Sep 15 2019


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The Epistle of St. Paul to Titus

Chapter 3 (contd.)

6- Dealing with the State (3:1 & 2): and 7- Our salvation through grace, through the second birth and the renewal of the Holy Spirit – deeds are a testimony to the Faith (3:3-8): See previous Newsletter

8- Dealing with heretics (3:9-11):

Therefore, such is the practical Christianity: exploiting time with positive, useful work.  The Church will grow, as a result, becoming a light for the world.  On the other hand, St. Paul asks Titus to avoid and sidestep pointless debates, “foolish disputes,” “genealogies”1 and “strivings about the law [with the Jews and heretics],” “for they are unprofitable and useless.2 If heretics should arise, they should be warned a first, then a second, time. Their persistence warrants no further attention, since their insistence on their deviation would have sealed their own fate.

9- Observations and tasks (3:12-14)

St. Paul concludes his short letter with some observations and tasks.  He advises Titus that he would send Artemas to Crete (this is the only mention of him in the New Testament), or Tychicus3 so that one of them would take over the service in Crete, allowing Titus to meet St. Paul in Nicopolis (in Greek, “Nicopolis” means “the city of victory”), where he had intended to spend the winter – likely due to the warmer climate.  He subsequently asks Titus to prepare “Zenas the lawyer”4 and Apollos the Egyptian5 so that they may lack nothing on their journey.  It seems that their ship had docked for some time at one of the Cretan ports, eventually setting sail towards the destination of their upcoming service, according to St. Paul’s plan.  Naturally, Titus would have had to assign some of the church’s members the task of preparing whatever was necessary for God’s servants, in order to“… let our people also learn to maintain good works, to meet urgent needs, that they may not be unfruitful.”  Such is the regime that believers should follow.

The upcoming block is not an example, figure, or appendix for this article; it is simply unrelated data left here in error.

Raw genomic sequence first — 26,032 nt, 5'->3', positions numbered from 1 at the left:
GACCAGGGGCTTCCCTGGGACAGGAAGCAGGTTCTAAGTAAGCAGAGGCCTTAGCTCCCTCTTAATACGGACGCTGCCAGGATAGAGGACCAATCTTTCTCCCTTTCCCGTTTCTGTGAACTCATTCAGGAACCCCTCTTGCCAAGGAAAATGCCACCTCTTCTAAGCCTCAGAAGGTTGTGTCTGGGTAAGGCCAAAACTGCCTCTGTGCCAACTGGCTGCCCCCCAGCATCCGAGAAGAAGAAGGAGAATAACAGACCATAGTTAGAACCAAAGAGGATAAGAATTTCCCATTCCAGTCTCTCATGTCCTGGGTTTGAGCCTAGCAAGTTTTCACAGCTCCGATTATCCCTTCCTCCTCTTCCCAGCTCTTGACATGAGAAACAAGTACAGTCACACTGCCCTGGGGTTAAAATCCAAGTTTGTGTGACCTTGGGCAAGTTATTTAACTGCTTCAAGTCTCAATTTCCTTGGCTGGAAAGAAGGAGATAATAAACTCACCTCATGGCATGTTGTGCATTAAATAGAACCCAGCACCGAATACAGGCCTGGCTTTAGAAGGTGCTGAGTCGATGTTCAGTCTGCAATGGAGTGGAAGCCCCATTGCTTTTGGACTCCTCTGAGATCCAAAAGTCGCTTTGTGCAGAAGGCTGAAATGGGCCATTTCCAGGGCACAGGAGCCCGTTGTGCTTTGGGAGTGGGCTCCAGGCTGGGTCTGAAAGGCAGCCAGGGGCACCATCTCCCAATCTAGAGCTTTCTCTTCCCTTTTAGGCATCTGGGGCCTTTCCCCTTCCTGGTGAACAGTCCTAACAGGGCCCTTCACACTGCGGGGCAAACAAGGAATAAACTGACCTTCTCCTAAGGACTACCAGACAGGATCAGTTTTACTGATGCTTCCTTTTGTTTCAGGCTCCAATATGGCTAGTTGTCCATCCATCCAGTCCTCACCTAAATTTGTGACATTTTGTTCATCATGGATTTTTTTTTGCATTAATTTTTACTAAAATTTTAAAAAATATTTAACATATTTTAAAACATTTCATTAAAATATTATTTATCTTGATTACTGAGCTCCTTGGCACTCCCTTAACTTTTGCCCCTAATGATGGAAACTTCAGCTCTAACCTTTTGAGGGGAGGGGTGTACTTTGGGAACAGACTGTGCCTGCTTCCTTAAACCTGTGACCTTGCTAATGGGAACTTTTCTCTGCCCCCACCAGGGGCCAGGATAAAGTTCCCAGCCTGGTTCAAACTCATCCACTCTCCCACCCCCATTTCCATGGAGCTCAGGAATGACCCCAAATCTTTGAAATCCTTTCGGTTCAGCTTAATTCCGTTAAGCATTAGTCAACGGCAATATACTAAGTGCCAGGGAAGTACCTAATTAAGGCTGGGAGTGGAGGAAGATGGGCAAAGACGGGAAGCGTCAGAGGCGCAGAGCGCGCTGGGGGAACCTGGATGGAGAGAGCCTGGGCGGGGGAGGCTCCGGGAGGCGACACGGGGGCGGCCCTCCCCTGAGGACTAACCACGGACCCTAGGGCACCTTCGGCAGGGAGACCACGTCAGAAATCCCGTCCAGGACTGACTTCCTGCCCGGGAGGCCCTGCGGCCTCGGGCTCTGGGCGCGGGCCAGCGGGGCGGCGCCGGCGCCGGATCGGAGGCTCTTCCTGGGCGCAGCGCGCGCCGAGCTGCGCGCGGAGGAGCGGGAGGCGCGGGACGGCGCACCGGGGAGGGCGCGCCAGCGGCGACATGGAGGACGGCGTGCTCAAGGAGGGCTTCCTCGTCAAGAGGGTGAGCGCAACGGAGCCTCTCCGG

10- Concluding salutations (3:15)

At the end, St. Paul sends his disciple Titus salutations for his companions, asking him to greet those who love him “in the faith.”

His concluding words are “Grace be with you all;” in other words, not solely to Titus, but also to all who read and heed his message.             (End)


The Epistle of St. Paul to Philemon

(Part 1)


Despite the apparent personal touch of this epistle6, and the fact that it addresses a specific case, it reveals much about St. Paul’s service; he wrote it during his first imprisonment period in Rome, as mentioned in the latter parts of the Book of Acts: “Then Paul dwelt two whole years in his own rented house, and received all who came to him, preaching the kingdom of God and teaching the things which concern the Lord Jesus Christ with all confidence, no one forbidding him.” (Acts 28:30, 31)

Put differently, imprisonment never impeded St. Paul’s service: he neither lamented his plight, nor was he depressed, bitter or withdrawn.  Rather, he remained committed to the gospel’s service: “For if I preach the gospel, I have nothing to boast of, for necessity is laid upon me; yes, woe is me if I do not preach the gospel!” (1 Cor. 9:16)  He thus continued to receive his disciples and other believers7, writing letters overflowing with hope and joy: “… preaching … and teaching … with all confidence …” (Acts 28:31)